By Rod Nickel
EDMONTON, Alberta, Jan 8 (Reuters) – A newlywed couple that had traveled to Iran to get married were among the 63 Canadians killed when their Ukrainian Airlines flight crashed early on Wednesday, according to a community leader in the western Canadian city where 30 victims came from.
All 176 people on board the Ukraine International Airlines Boeing 737 were killed when the plane crashed shortly after takeoff from Tehran. It had been heading for the Ukrainian capital Kiev.
Arash Pourzarabi, 26, and Pouneh Gourji, 25, who were graduate students in computer science at the University of Alberta, had gone to Iran for their wedding, said Reza Akbari, president of the Iranian Heritage Society of Edmonton.
They were on the plane with four members of their wedding party and another 24 Iranian-Canadians from Edmonton, Akbari said.
“Oh God, I can’t believe this,” Akbari told Reuters. “It’s shocking to the whole community.”
Borna Ghotbi, a close friend of the newlyweds since they were all undergraduates at Tehran’s Sharif University, said their wedding took place three days ago.
Canadian Prime Minister Justin Trudeau said on Wednesday that the government would reach out to international partners to ensure the crash is thoroughly investigated “and that Canadians’ questions are answered.”
Trudeau planned to hold a news conference on the crash on Wednesday, his spokeswoman said. Flags flew at half-mast across Canada, including at Parliament in Ottawa, and vigils were scheduled in several Canadian cities.
The flight was a popular transit route for Canadians traveling to Iran, in the absence of direct flights, and carried many students and academics heading home from the holidays. Canada broke off diplomatic relations with Iran in 2012.
“I’ve had family take the Tehran-to-Toronto route via Kiev in the past year. It’s been a new, affordable route for many Iranian-Canadians,” Mahsa Alimardani, a student at Britain’s Oxford University, said on Twitter.
‘EVERYONE HAS BEEN CRYING’
University of Alberta President David Turpin said at least 10 members of the university community had died, including students, faculty and alumni.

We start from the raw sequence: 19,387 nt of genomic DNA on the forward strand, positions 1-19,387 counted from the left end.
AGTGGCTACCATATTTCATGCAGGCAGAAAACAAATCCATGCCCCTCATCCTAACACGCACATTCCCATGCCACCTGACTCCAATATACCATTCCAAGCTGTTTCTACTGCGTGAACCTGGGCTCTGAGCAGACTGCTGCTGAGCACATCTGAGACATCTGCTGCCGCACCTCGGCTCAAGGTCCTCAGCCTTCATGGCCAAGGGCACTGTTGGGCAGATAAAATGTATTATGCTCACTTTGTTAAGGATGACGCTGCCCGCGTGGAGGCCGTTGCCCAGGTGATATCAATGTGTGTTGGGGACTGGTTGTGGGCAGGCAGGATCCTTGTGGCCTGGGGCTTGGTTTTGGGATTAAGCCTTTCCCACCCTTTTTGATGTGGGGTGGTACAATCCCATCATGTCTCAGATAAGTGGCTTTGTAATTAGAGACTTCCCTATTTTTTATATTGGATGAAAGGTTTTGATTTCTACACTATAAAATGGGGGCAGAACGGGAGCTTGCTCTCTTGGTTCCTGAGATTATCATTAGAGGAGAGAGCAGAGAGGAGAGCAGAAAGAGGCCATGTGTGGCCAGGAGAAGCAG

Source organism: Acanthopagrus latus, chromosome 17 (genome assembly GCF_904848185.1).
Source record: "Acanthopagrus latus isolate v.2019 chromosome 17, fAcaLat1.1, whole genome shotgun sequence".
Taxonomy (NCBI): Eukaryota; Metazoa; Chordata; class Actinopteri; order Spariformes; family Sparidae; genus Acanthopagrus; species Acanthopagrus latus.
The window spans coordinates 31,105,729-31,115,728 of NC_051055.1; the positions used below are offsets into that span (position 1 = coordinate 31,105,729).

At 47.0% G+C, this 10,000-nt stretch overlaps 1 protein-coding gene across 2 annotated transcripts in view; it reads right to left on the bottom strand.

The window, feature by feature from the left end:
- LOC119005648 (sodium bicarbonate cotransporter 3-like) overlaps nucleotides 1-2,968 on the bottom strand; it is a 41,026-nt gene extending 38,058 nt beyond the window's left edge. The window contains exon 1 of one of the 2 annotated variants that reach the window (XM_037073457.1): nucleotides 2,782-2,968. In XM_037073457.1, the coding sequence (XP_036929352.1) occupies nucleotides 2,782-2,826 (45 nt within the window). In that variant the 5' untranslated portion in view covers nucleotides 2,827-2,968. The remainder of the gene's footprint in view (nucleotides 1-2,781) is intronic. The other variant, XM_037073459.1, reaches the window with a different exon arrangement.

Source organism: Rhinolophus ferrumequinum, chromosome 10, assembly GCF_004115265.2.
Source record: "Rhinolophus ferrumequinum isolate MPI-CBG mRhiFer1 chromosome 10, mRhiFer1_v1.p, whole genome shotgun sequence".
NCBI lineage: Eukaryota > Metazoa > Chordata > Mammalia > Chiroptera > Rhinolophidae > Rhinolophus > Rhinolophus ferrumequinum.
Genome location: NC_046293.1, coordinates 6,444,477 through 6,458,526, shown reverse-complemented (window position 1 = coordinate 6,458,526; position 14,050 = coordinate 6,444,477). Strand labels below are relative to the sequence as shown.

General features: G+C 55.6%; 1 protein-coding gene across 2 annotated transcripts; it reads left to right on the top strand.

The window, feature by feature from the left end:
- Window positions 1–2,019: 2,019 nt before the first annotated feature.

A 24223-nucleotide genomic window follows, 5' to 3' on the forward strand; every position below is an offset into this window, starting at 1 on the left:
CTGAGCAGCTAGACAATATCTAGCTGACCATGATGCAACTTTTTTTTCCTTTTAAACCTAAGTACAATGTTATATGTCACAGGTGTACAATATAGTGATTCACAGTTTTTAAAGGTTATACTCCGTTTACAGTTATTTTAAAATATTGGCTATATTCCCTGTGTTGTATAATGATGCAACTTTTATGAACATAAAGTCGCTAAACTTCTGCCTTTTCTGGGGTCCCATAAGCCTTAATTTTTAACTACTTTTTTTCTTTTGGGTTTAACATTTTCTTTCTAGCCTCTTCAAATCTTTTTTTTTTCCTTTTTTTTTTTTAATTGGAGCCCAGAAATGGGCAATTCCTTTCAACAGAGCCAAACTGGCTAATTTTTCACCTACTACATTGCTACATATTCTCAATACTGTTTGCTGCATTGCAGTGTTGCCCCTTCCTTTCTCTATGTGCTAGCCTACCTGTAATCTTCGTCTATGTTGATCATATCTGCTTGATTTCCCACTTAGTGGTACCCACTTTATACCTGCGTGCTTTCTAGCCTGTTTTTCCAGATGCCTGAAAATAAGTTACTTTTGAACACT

“This is a grave loss,” he told reporters. “Words simply cannot express the grief that we are feeling on campus.”
Among the victims was Mojgan Daneshmand, a professor of electrical engineering at the University of Alberta, “a brilliant, brilliant lady, very smart,” the Heritage Society’s Akbari said.
Her husband, Pedram Mousavi, a professor of mechanical engineering at the same college, and the couple’s two daughters, also died in the crash.
Mousavi was “like a father,” student Hossein Saghlatoon told Reuters.
The pair had traveled to Iran with daughters Daria and Dorina, aged 14 and 10, to visit elderly parents, Saghlatoon said.
“Everyone has been crying since last night. It’s a huge loss and the void is not going to be filled by anyone or anything,” Saghlatoon said.
The Toronto District School Board said a number of students and their family members had been killed in the crash while the school board for York region, north of Toronto, said its schools had been “directly affected.”
Canadian Foreign Minister Francois-Philippe Champagne said he had been in touch with the government of Ukraine.
“Our hearts are with the loved ones of the victims, including many Canadians,” he wrote on Twitter.
The disaster was the largest recent loss of life among Canadians since an Air India flight blew up in 1985 over the Atlantic Ocean, killing 268 Canadians.
According to a 2016 census, around 210,000 of Canada’s 38 million inhabitants are of Iranian descent.
(Reporting by Denise Paglinawan, Anna Mehler Paperny and Moira Warburton in Toronto, David Ljunggren in Ottawa; writing by Amran Abocar; Editing by Steve Orlofsky, Bernadette Baum and Lisa Shumaker)